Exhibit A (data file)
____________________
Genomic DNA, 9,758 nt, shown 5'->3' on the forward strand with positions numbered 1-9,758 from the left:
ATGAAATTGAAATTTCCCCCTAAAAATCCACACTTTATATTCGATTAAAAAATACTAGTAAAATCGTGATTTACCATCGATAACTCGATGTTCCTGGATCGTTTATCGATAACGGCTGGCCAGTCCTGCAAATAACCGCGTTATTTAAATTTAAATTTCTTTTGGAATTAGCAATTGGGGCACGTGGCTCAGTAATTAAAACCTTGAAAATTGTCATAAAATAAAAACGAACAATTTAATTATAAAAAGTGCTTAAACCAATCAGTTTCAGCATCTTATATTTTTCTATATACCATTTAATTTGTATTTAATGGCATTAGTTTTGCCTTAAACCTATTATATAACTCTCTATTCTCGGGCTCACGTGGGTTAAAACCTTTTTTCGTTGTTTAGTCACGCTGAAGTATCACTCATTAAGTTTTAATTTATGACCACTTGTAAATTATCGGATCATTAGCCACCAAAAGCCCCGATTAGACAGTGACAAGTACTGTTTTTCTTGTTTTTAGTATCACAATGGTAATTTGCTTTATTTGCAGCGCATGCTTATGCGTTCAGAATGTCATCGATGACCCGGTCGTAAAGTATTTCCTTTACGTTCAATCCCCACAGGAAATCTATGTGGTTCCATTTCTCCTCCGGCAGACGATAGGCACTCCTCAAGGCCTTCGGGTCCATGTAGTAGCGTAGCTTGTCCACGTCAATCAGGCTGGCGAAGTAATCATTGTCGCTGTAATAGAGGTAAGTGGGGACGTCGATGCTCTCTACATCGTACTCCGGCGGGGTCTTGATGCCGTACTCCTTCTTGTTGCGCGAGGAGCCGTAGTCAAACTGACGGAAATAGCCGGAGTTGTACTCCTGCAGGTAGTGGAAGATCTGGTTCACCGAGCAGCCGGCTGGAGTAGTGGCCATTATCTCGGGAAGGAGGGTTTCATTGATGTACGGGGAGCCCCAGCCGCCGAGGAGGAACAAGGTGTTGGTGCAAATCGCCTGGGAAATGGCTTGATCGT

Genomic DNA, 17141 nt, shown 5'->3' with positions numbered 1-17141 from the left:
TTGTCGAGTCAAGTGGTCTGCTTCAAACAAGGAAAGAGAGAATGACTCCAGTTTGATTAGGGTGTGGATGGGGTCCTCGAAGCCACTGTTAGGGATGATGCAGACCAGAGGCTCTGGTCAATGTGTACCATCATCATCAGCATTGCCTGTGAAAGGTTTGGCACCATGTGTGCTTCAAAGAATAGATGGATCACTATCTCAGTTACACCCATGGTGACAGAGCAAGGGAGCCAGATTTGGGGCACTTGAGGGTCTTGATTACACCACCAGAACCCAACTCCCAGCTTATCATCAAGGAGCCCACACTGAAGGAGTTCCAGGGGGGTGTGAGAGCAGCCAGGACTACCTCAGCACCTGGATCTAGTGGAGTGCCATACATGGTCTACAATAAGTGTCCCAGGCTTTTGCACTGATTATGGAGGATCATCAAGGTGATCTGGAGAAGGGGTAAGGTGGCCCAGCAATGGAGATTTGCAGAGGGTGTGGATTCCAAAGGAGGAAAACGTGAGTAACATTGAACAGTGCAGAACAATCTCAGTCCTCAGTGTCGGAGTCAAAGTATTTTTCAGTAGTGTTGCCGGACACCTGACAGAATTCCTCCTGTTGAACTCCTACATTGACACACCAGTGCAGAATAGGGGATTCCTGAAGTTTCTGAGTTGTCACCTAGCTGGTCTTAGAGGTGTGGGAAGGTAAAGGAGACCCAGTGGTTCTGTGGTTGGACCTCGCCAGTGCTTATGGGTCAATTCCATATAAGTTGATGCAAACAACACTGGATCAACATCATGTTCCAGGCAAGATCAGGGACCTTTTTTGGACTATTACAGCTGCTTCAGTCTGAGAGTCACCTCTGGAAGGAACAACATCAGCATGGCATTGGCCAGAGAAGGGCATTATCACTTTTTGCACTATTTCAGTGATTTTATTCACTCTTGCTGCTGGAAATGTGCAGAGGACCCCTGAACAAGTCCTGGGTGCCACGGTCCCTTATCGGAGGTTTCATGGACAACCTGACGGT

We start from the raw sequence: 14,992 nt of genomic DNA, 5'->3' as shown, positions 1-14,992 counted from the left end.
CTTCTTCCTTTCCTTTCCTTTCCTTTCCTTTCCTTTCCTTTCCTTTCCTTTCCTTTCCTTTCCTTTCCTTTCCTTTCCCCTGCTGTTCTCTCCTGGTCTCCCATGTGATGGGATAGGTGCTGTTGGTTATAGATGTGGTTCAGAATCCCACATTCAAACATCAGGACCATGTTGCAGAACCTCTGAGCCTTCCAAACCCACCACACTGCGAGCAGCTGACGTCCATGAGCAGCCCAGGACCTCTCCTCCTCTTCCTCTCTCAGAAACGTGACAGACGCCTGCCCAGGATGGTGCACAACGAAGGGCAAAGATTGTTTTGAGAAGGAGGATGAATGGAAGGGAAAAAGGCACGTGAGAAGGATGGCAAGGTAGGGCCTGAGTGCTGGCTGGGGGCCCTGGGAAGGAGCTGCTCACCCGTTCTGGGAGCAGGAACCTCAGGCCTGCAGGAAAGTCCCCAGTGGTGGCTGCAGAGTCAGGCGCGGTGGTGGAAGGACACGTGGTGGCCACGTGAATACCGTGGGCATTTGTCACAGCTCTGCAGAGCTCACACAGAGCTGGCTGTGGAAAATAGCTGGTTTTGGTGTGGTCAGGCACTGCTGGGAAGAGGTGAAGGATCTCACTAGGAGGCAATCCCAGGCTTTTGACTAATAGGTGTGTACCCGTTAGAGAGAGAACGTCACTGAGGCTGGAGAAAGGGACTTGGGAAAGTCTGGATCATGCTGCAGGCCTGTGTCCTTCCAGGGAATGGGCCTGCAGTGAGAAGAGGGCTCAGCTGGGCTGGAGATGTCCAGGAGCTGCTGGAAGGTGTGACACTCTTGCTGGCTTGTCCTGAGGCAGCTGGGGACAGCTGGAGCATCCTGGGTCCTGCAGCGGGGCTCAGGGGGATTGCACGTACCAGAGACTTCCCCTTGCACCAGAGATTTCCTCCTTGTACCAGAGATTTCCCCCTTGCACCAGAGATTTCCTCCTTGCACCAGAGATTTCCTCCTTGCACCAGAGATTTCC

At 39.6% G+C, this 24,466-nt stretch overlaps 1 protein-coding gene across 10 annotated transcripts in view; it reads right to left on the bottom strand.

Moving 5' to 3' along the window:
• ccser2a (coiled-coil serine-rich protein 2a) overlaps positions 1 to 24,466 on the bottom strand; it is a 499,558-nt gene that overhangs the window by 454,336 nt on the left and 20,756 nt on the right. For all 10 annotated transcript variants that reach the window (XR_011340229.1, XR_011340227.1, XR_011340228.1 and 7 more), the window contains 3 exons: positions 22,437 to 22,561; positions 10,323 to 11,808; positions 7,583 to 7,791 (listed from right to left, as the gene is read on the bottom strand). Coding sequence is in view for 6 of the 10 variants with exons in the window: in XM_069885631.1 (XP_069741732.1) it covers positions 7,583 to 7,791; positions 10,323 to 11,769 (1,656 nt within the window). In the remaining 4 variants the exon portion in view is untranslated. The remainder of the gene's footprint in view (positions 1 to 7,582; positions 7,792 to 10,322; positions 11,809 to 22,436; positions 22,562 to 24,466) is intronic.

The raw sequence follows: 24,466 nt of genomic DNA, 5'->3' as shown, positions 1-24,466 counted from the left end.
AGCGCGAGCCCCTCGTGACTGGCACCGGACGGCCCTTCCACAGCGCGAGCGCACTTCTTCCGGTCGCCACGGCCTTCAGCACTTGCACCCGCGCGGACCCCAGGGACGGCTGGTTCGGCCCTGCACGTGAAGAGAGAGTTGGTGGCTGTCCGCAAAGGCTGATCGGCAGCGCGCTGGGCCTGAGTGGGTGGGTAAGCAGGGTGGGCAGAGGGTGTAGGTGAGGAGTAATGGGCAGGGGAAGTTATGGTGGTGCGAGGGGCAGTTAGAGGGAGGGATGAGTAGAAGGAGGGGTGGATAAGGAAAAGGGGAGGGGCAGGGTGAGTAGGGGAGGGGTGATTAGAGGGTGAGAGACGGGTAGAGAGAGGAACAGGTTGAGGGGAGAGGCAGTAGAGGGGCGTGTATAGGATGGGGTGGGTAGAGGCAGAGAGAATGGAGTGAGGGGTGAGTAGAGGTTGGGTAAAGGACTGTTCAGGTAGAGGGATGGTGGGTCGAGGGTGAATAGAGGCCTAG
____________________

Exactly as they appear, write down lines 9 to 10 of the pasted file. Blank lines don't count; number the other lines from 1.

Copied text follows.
• ccser2a (coiled-coil serine-rich protein 2a) overlaps positions 1 to 24,466 on the bottom strand; it is a 499,558-nt gene that overhangs the window by 454,336 nt on the left and 20,756 nt on the right. For all 10 annotated transcript variants that reach the window (XR_011340229.1, XR_011340227.1, XR_011340228.1 and 7 more), the window contains 3 exons: positions 22,437 to 22,561; positions 10,323 to 11,808; positions 7,583 to 7,791 (listed from right to left, as the gene is read on the bottom strand). Coding sequence is in view for 6 of the 10 variants with exons in the window: in XM_069885631.1 (XP_069741732.1) it covers positions 7,583 to 7,791; positions 10,323 to 11,769 (1,656 nt within the window). In the remaining 4 variants the exon portion in view is untranslated. The remainder of the gene's footprint in view (positions 1 to 7,582; positions 7,792 to 10,322; positions 11,809 to 22,436; positions 22,562 to 24,466) is intronic.

The raw sequence follows: 24,466 nt of genomic DNA, 5'->3' as shown, positions 1-24,466 counted from the left end.